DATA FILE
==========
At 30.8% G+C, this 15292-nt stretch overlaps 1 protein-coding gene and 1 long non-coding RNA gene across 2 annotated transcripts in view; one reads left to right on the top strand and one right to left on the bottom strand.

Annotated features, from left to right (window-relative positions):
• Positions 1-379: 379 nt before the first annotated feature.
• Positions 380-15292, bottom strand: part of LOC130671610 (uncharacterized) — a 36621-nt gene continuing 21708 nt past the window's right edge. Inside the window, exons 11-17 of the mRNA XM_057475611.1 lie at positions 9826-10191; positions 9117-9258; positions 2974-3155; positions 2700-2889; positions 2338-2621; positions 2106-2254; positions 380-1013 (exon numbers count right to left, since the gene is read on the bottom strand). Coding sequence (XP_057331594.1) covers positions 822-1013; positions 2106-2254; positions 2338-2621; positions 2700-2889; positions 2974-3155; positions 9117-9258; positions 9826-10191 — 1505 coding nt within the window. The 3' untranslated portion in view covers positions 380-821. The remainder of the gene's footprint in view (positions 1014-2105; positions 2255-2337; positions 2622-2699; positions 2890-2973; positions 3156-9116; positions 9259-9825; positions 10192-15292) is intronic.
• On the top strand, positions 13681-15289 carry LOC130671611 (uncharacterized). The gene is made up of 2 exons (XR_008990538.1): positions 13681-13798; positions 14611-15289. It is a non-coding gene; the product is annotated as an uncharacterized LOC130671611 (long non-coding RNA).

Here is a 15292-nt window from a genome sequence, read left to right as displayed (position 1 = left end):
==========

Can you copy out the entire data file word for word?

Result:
At 30.8% G+C, this 15292-nt stretch overlaps 1 protein-coding gene and 1 long non-coding RNA gene across 2 annotated transcripts in view; one reads left to right on the top strand and one right to left on the bottom strand.

Annotated features, from left to right (window-relative positions):
• Positions 1-379: 379 nt before the first annotated feature.
• Positions 380-15292, bottom strand: part of LOC130671610 (uncharacterized) — a 36621-nt gene continuing 21708 nt past the window's right edge. Inside the window, exons 11-17 of the mRNA XM_057475611.1 lie at positions 9826-10191; positions 9117-9258; positions 2974-3155; positions 2700-2889; positions 2338-2621; positions 2106-2254; positions 380-1013 (exon numbers count right to left, since the gene is read on the bottom strand). Coding sequence (XP_057331594.1) covers positions 822-1013; positions 2106-2254; positions 2338-2621; positions 2700-2889; positions 2974-3155; positions 9117-9258; positions 9826-10191 — 1505 coding nt within the window. The 3' untranslated portion in view covers positions 380-821. The remainder of the gene's footprint in view (positions 1014-2105; positions 2255-2337; positions 2622-2699; positions 2890-2973; positions 3156-9116; positions 9259-9825; positions 10192-15292) is intronic.
• On the top strand, positions 13681-15289 carry LOC130671611 (uncharacterized). The gene is made up of 2 exons (XR_008990538.1): positions 13681-13798; positions 14611-15289. It is a non-coding gene; the product is annotated as an uncharacterized LOC130671611 (long non-coding RNA).

Here is a 15292-nt window from a genome sequence, read left to right as displayed (position 1 = left end):